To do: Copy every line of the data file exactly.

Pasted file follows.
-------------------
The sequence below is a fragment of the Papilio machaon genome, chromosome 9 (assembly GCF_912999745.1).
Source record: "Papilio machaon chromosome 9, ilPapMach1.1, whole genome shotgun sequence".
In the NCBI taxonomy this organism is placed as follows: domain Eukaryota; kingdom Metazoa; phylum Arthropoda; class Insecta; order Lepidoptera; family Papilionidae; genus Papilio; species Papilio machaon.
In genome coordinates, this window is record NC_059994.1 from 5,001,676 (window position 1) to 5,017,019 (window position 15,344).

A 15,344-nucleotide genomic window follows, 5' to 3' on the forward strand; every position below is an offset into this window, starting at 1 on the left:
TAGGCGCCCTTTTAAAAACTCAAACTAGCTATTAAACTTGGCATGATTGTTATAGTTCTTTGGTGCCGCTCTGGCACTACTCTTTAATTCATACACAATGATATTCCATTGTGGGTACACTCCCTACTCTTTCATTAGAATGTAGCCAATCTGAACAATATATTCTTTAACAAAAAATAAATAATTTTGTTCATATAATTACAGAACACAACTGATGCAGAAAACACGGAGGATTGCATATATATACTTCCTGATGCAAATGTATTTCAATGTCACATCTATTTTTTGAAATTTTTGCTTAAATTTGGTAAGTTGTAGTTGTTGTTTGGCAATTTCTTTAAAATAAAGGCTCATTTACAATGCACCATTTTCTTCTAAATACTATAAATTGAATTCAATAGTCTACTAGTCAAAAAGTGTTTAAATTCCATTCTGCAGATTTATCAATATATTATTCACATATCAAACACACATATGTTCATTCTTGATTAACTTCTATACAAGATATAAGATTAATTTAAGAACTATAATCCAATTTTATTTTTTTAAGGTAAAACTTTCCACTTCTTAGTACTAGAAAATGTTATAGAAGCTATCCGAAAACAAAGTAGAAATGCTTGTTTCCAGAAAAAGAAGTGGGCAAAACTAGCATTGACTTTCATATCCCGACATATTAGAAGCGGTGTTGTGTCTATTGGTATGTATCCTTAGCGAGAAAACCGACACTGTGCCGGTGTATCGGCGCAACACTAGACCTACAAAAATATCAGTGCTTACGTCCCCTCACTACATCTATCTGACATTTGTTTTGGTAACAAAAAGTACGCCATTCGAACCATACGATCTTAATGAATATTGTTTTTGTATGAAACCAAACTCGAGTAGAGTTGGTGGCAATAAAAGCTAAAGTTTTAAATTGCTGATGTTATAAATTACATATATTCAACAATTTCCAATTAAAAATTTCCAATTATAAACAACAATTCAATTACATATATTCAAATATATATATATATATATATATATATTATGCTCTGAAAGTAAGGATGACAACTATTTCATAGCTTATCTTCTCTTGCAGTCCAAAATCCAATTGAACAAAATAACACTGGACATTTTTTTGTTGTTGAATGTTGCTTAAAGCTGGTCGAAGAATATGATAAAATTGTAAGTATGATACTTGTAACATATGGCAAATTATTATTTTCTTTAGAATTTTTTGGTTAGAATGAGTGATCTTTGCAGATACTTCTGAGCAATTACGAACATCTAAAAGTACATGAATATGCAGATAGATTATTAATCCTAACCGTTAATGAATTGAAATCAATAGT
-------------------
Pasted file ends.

The sequence below is a fragment of the Papilio machaon genome, chromosome 9 (assembly GCF_912999745.1).
Source record: "Papilio machaon chromosome 9, ilPapMach1.1, whole genome shotgun sequence".
In the NCBI taxonomy this organism is placed as follows: domain Eukaryota; kingdom Metazoa; phylum Arthropoda; class Insecta; order Lepidoptera; family Papilionidae; genus Papilio; species Papilio machaon.
In genome coordinates, this window is record NC_059994.1 from 5,001,676 (window position 1) to 5,017,019 (window position 15,344).

A 15,344-nucleotide genomic window follows, 5' to 3' on the forward strand; every position below is an offset into this window, starting at 1 on the left:
TAGGCGCCCTTTTAAAAACTCAAACTAGCTATTAAACTTGGCATGATTGTTATAGTTCTTTGGTGCCGCTCTGGCACTACTCTTTAATTCATACACAATGATATTCCATTGTGGGTACACTCCCTACTCTTTCATTAGAATGTAGCCAATCTGAACAATATATTCTTTAACAAAAAATAAATAATTTTGTTCATATAATTACAGAACACAACTGATGCAGAAAACACGGAGGATTGCATATATATACTTCCTGATGCAAATGTATTTCAATGTCACATCTATTTTTTGAAATTTTTGCTTAAATTTGGTAAGTTGTAGTTGTTGTTTGGCAATTTCTTTAAAATAAAGGCTCATTTACAATGCACCATTTTCTTCTAAATACTATAAATTGAATTCAATAGTCTACTAGTCAAAAAGTGTTTAAATTCCATTCTGCAGATTTATCAATATATTATTCACATATCAAACACACATATGTTCATTCTTGATTAACTTCTATACAAGATATAAGATTAATTTAAGAACTATAATCCAATTTTATTTTTTTAAGGTAAAACTTTCCACTTCTTAGTACTAGAAAATGTTATAGAAGCTATCCGAAAACAAAGTAGAAATGCTTGTTTCCAGAAAAAGAAGTGGGCAAAACTAGCATTGACTTTCATATCCCGACATATTAGAAGCGGTGTTGTGTCTATTGGTATGTATCCTTAGCGAGAAAACCGACACTGTGCCGGTGTATCGGCGCAACACTAGACCTACAAAAATATCAGTGCTTACGTCCCCTCACTACATCTATCTGACATTTGTTTTGGTAACAAAAAGTACGCCATTCGAACCATACGATCTTAATGAATATTGTTTTTGTATGAAACCAAACTCGAGTAGAGTTGGTGGCAATAAAAGCTAAAGTTTTAAATTGCTGATGTTATAAATTACATATATTCAACAATTTCCAATTAAAAATTTCCAATTATAAACAACAATTCAATTACATATATTCAAATATATATATATATATATATATATATTATGCTCTGAAAGTAAGGATGACAACTATTTCATAGCTTATCTTCTCTTGCAGTCCAAAATCCAATTGAACAAAATAACACTGGACATTTTTTTGTTGTTGAATGTTGCTTAAAGCTGGTCGAAGAATATGATAAAATTGTAAGTATGATACTTGTAACATATGGCAAATTATTATTTTCTTTAGAATTTTTTGGTTAGAATGAGTGATCTTTGCAGATACTTCTGAGCAATTACGAACATCTAAAAGTACATGAATATGCAGATAGATTATTAATCCTAACCGTTAATGAATTGAAATCAATAGT